I thought I’d seen gross. This gig has shown me a rainbow of diarrhea shades, a variety of infections, lice, mites, vomit, placentas, you name it, I thought I’d seen it. Until now. NOW I’ve seen the grossest thing ever.
One of my fosters is struggling with a litter of bottle feeders. She was worried about diarrhea and that one of them had a “growth” on her chest. A 300 gram kitten with a “kidney bean” sized growth with a black dot on it. Let’s get that looked at right away! So I sent them to the vet. The foster reported back that the vet pulled a wriggling thing out of the kitten’s chest. Did I want to see a picture? Um … ok. But in the meantime I phoned the vet (it’s one I’m familiar with and know the staff well) and asked them “What the hell did you pull out of that kitten?!” She very excitedly answered, “A bot fly larva! We kept it — you can see it next time you’re in!” It seems they haven’t seen one in years. I am assured they’re pretty rare, though we did have a case last summer. I sincerely hope that if I ever encounter them again it is also through the filter of one of my foster homes.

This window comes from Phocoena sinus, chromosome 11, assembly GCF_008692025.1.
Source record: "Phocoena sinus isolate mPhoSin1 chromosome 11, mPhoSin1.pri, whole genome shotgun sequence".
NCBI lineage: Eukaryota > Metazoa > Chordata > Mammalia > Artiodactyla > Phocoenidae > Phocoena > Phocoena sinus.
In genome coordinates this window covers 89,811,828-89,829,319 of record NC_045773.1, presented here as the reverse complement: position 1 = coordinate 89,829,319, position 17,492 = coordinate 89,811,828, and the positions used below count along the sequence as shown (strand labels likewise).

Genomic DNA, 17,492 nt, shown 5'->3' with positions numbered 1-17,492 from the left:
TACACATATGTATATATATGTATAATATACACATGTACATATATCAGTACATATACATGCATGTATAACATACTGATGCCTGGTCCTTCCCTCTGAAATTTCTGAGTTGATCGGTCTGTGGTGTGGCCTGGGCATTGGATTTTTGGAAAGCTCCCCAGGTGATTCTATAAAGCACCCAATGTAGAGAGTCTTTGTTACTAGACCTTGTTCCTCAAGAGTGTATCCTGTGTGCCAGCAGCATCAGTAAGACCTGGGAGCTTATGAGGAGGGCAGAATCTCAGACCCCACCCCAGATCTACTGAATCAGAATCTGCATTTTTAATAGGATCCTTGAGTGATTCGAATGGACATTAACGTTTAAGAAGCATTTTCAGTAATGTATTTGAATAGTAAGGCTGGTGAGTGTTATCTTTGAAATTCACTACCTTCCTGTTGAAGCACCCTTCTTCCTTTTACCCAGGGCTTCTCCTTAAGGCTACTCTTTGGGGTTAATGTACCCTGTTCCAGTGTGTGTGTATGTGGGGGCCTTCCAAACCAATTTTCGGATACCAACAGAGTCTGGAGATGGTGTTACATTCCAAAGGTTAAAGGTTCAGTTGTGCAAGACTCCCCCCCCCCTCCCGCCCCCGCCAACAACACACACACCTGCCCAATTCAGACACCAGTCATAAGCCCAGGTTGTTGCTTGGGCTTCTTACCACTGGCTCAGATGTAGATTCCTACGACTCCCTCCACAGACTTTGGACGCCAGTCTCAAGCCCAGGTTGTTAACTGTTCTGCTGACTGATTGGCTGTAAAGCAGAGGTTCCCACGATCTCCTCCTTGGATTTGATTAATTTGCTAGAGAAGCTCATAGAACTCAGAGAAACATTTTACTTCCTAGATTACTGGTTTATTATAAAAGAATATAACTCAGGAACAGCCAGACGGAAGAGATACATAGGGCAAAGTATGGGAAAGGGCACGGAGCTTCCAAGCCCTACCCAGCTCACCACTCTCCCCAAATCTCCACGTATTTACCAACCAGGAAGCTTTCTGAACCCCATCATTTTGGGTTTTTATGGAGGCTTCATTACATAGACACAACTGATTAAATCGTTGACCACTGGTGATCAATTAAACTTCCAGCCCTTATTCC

Apparently, bot flies deposit an egg (or eggs) and the larvae burrow under the skin of the host only to crawl out later. Yuck. They’re more common in larger animals — farm animals are regularly treated to prevent this. But apparently any warm mammalian host will do — including humans. (One particularly horrifying picture courtesy of Google!)
Let me tell you right now. DO NOT Google images of “bot fly larvae”. DO NOT even Google images of just “bot fly”. If you ignore this advice and do it anyway, I am not responsible.